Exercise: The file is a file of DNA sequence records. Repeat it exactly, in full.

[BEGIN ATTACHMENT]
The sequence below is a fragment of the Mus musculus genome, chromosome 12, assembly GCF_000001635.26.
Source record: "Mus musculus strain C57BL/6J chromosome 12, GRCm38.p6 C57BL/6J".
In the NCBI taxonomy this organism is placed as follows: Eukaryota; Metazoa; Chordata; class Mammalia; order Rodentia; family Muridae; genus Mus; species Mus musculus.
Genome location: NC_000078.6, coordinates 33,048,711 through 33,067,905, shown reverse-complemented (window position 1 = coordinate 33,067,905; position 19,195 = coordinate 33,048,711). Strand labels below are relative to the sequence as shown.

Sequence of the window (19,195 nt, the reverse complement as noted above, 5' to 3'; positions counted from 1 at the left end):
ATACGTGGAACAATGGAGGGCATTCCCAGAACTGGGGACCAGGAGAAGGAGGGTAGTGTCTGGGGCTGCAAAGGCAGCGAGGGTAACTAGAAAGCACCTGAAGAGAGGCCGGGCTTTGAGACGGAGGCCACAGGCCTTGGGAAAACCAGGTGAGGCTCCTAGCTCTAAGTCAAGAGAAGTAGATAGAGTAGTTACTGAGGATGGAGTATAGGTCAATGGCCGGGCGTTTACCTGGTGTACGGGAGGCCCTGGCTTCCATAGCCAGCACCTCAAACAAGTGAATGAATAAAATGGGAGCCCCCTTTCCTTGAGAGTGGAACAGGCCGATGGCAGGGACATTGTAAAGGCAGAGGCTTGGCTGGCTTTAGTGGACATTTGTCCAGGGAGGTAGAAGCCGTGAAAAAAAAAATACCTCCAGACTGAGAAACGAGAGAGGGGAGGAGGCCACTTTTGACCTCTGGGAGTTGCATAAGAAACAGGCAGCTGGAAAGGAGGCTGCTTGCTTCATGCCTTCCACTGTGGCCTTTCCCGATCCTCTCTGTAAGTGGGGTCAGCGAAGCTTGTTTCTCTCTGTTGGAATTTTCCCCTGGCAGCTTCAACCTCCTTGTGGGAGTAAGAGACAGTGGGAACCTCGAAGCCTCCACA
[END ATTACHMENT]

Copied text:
The sequence below is a fragment of the Mus musculus genome, chromosome 12, assembly GCF_000001635.26.
Source record: "Mus musculus strain C57BL/6J chromosome 12, GRCm38.p6 C57BL/6J".
In the NCBI taxonomy this organism is placed as follows: Eukaryota; Metazoa; Chordata; class Mammalia; order Rodentia; family Muridae; genus Mus; species Mus musculus.
Genome location: NC_000078.6, coordinates 33,048,711 through 33,067,905, shown reverse-complemented (window position 1 = coordinate 33,067,905; position 19,195 = coordinate 33,048,711). Strand labels below are relative to the sequence as shown.

Sequence of the window (19,195 nt, the reverse complement as noted above, 5' to 3'; positions counted from 1 at the left end):
ATACGTGGAACAATGGAGGGCATTCCCAGAACTGGGGACCAGGAGAAGGAGGGTAGTGTCTGGGGCTGCAAAGGCAGCGAGGGTAACTAGAAAGCACCTGAAGAGAGGCCGGGCTTTGAGACGGAGGCCACAGGCCTTGGGAAAACCAGGTGAGGCTCCTAGCTCTAAGTCAAGAGAAGTAGATAGAGTAGTTACTGAGGATGGAGTATAGGTCAATGGCCGGGCGTTTACCTGGTGTACGGGAGGCCCTGGCTTCCATAGCCAGCACCTCAAACAAGTGAATGAATAAAATGGGAGCCCCCTTTCCTTGAGAGTGGAACAGGCCGATGGCAGGGACATTGTAAAGGCAGAGGCTTGGCTGGCTTTAGTGGACATTTGTCCAGGGAGGTAGAAGCCGTGAAAAAAAAAATACCTCCAGACTGAGAAACGAGAGAGGGGAGGAGGCCACTTTTGACCTCTGGGAGTTGCATAAGAAACAGGCAGCTGGAAAGGAGGCTGCTTGCTTCATGCCTTCCACTGTGGCCTTTCCCGATCCTCTCTGTAAGTGGGGTCAGCGAAGCTTGTTTCTCTCTGTTGGAATTTTCCCCTGGCAGCTTCAACCTCCTTGTGGGAGTAAGAGACAGTGGGAACCTCGAAGCCTCCACA